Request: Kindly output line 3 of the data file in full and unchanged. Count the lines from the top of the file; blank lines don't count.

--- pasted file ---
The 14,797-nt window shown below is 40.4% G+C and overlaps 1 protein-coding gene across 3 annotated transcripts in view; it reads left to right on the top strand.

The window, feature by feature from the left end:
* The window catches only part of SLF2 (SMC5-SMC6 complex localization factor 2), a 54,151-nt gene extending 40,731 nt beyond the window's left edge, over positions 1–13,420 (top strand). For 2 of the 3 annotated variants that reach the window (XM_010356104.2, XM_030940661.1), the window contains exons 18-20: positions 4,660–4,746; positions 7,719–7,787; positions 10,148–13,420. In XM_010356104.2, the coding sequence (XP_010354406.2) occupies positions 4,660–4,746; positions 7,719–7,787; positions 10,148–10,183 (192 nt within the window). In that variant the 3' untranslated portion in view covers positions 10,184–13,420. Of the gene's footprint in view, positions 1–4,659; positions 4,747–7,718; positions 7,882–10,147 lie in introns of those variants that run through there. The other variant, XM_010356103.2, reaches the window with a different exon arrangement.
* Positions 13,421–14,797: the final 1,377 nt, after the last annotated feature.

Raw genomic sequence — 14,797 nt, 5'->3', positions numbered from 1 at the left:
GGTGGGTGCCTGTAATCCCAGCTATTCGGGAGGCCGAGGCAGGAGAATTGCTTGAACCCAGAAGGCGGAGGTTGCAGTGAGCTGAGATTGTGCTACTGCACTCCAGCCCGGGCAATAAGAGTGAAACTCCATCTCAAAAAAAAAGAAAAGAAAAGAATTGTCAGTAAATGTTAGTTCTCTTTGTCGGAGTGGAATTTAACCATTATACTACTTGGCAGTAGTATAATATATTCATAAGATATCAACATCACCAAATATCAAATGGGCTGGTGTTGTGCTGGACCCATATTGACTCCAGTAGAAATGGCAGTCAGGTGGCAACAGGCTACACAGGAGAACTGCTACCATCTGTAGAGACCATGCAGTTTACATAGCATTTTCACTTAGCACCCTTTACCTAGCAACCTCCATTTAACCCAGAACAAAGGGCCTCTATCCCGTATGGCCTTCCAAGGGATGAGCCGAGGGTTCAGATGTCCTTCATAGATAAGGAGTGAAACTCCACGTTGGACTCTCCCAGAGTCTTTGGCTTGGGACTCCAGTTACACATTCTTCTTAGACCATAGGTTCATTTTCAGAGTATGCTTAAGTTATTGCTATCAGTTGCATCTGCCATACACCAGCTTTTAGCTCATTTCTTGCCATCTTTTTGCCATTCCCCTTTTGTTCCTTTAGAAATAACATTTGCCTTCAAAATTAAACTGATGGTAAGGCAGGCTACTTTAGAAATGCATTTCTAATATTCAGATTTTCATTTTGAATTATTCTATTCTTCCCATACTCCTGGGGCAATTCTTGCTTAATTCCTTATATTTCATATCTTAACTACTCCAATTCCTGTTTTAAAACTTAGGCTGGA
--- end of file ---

* The window catches only part of SLF2 (SMC5-SMC6 complex localization factor 2), a 54,151-nt gene extending 40,731 nt beyond the window's left edge, over positions 1–13,420 (top strand). For 2 of the 3 annotated variants that reach the window (XM_010356104.2, XM_030940661.1), the window contains exons 18-20: positions 4,660–4,746; positions 7,719–7,787; positions 10,148–13,420. In XM_010356104.2, the coding sequence (XP_010354406.2) occupies positions 4,660–4,746; positions 7,719–7,787; positions 10,148–10,183 (192 nt within the window). In that variant the 3' untranslated portion in view covers positions 10,184–13,420. Of the gene's footprint in view, positions 1–4,659; positions 4,747–7,718; positions 7,882–10,147 lie in introns of those variants that run through there. The other variant, XM_010356103.2, reaches the window with a different exon arrangement.